Play Scale configures Scalar to just play the chords and not play the scale “answer” as part of the ear training exercise. This frees you up to just improvise within the scale as you like. I often found myself just blowing over the top of the answer anyway so why not just let people turn it off.
Show Root can add a bit of challenge to ear training. Especially when you set the root movement to random or common note. This setting tells Scalar to not display the root at the beginning of the exercise. You’ll have to use your ears to determine the root and chord.
In newer versions, go to the Settings page (click the gear icon in the upper right corner of the Ear Training view). In previous versions, there are checkboxes at the bottom of the Ear Training view.
I got a lot of requests to bring Scalar (the ear training app for creative musicians) to Android. I am so happy to announce that it is now available on the Google Play store: Scalar for Android.
It is almost at feature parity with the iOS version. Interactive scale syllabus, David Baker’s famous ear training exercises, generated in any key, for any scale/chord. It’s a pretty nice way to have fun working on ear training, I think.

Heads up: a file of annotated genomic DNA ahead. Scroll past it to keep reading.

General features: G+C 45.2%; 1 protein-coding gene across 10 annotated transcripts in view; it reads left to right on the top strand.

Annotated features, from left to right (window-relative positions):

Please check it out and let me know how you like it! I have some nice updates planned and am looking forward to incorporating user feedback along the way. Cross-platform, ear training goodness!
Sure, you could just installed the iPhone version on your shiny, new iPad…but that’s not as much fun as having full support for iPad. So, with a few tweaks to the custom layout code we use – viola! Scalar and JazzEars are now universal iOS apps.
We also added some usability improvements while we were at it.
Scalar now manages ear training exercise configurations on a separate settings pages. Gone are the cool, but a little awkward, zoomable checkboxes.
JazzEars now provides optional bass notes beneath its existing tonal cluster features. 2- to 4-note clusters are played atop a randomly generated bass note. It’s a small change but it makes this feature so much more fun to use.
Jazz Ears is designed to assist with ear training for improvising musicians. This app lets you interact with chords and scales in unique ways.
Dual Chord Mode places two chords next to one another. This approach can be very helpful in navigating between chords. In some cases you might focus on the common tones between the two chords/scales. This is useful for building fundamental skills and improving your ability to improvise over a chord for extended periods of time. The goal, for many, is to be able to improvise freely within the chord sounds. Of course, more advanced players will enjoy playing outside the chord sounds and exploring the tension that produces.